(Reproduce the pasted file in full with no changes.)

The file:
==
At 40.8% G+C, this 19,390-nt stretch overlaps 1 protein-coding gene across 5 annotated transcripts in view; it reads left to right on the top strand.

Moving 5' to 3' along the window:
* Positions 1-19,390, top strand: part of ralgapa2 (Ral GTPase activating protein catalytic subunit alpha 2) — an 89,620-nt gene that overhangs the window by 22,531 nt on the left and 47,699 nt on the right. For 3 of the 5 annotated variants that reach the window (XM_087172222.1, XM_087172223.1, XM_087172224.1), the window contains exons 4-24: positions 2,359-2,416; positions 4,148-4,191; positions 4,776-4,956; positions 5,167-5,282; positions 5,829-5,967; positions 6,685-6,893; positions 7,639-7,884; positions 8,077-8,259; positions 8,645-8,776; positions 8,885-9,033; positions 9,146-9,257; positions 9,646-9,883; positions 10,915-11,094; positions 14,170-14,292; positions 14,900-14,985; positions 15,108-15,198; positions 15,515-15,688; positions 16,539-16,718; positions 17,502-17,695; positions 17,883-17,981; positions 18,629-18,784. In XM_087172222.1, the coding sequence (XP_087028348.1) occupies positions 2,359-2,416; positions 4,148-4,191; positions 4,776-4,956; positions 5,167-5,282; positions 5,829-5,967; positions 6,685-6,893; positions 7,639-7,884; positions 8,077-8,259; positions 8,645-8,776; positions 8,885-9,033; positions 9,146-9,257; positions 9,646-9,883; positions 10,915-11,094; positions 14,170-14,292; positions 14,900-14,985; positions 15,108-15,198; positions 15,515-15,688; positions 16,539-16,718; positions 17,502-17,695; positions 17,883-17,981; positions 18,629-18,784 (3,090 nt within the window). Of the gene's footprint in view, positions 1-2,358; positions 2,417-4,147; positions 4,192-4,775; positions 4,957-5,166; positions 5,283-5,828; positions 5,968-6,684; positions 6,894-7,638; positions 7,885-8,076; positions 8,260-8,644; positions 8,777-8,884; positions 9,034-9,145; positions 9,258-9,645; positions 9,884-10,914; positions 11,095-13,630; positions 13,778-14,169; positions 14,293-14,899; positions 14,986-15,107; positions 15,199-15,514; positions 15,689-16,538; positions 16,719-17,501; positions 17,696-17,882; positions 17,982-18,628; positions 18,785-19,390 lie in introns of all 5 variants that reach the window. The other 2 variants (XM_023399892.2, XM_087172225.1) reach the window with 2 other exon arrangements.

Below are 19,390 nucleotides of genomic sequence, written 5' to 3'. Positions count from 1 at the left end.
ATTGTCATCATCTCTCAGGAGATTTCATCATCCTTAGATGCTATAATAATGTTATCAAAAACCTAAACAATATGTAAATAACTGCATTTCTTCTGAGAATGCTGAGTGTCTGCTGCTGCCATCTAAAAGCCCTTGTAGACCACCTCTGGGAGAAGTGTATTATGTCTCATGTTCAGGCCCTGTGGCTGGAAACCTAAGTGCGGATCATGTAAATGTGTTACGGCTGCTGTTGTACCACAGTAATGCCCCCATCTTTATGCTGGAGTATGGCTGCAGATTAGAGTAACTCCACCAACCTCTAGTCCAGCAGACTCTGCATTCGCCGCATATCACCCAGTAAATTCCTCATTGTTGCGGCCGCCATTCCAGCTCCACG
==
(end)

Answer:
At 40.8% G+C, this 19,390-nt stretch overlaps 1 protein-coding gene across 5 annotated transcripts in view; it reads left to right on the top strand.

Moving 5' to 3' along the window:
* Positions 1-19,390, top strand: part of ralgapa2 (Ral GTPase activating protein catalytic subunit alpha 2) — an 89,620-nt gene that overhangs the window by 22,531 nt on the left and 47,699 nt on the right. For 3 of the 5 annotated variants that reach the window (XM_087172222.1, XM_087172223.1, XM_087172224.1), the window contains exons 4-24: positions 2,359-2,416; positions 4,148-4,191; positions 4,776-4,956; positions 5,167-5,282; positions 5,829-5,967; positions 6,685-6,893; positions 7,639-7,884; positions 8,077-8,259; positions 8,645-8,776; positions 8,885-9,033; positions 9,146-9,257; positions 9,646-9,883; positions 10,915-11,094; positions 14,170-14,292; positions 14,900-14,985; positions 15,108-15,198; positions 15,515-15,688; positions 16,539-16,718; positions 17,502-17,695; positions 17,883-17,981; positions 18,629-18,784. In XM_087172222.1, the coding sequence (XP_087028348.1) occupies positions 2,359-2,416; positions 4,148-4,191; positions 4,776-4,956; positions 5,167-5,282; positions 5,829-5,967; positions 6,685-6,893; positions 7,639-7,884; positions 8,077-8,259; positions 8,645-8,776; positions 8,885-9,033; positions 9,146-9,257; positions 9,646-9,883; positions 10,915-11,094; positions 14,170-14,292; positions 14,900-14,985; positions 15,108-15,198; positions 15,515-15,688; positions 16,539-16,718; positions 17,502-17,695; positions 17,883-17,981; positions 18,629-18,784 (3,090 nt within the window). Of the gene's footprint in view, positions 1-2,358; positions 2,417-4,147; positions 4,192-4,775; positions 4,957-5,166; positions 5,283-5,828; positions 5,968-6,684; positions 6,894-7,638; positions 7,885-8,076; positions 8,260-8,644; positions 8,777-8,884; positions 9,034-9,145; positions 9,258-9,645; positions 9,884-10,914; positions 11,095-13,630; positions 13,778-14,169; positions 14,293-14,899; positions 14,986-15,107; positions 15,199-15,514; positions 15,689-16,538; positions 16,719-17,501; positions 17,696-17,882; positions 17,982-18,628; positions 18,785-19,390 lie in introns of all 5 variants that reach the window. The other 2 variants (XM_023399892.2, XM_087172225.1) reach the window with 2 other exon arrangements.

Below are 19,390 nucleotides of genomic sequence, written 5' to 3'. Positions count from 1 at the left end.
ATTGTCATCATCTCTCAGGAGATTTCATCATCCTTAGATGCTATAATAATGTTATCAAAAACCTAAACAATATGTAAATAACTGCATTTCTTCTGAGAATGCTGAGTGTCTGCTGCTGCCATCTAAAAGCCCTTGTAGACCACCTCTGGGAGAAGTGTATTATGTCTCATGTTCAGGCCCTGTGGCTGGAAACCTAAGTGCGGATCATGTAAATGTGTTACGGCTGCTGTTGTACCACAGTAATGCCCCCATCTTTATGCTGGAGTATGGCTGCAGATTAGAGTAACTCCACCAACCTCTAGTCCAGCAGACTCTGCATTCGCCGCATATCACCCAGTAAATTCCTCATTGTTGCGGCCGCCATTCCAGCTCCACG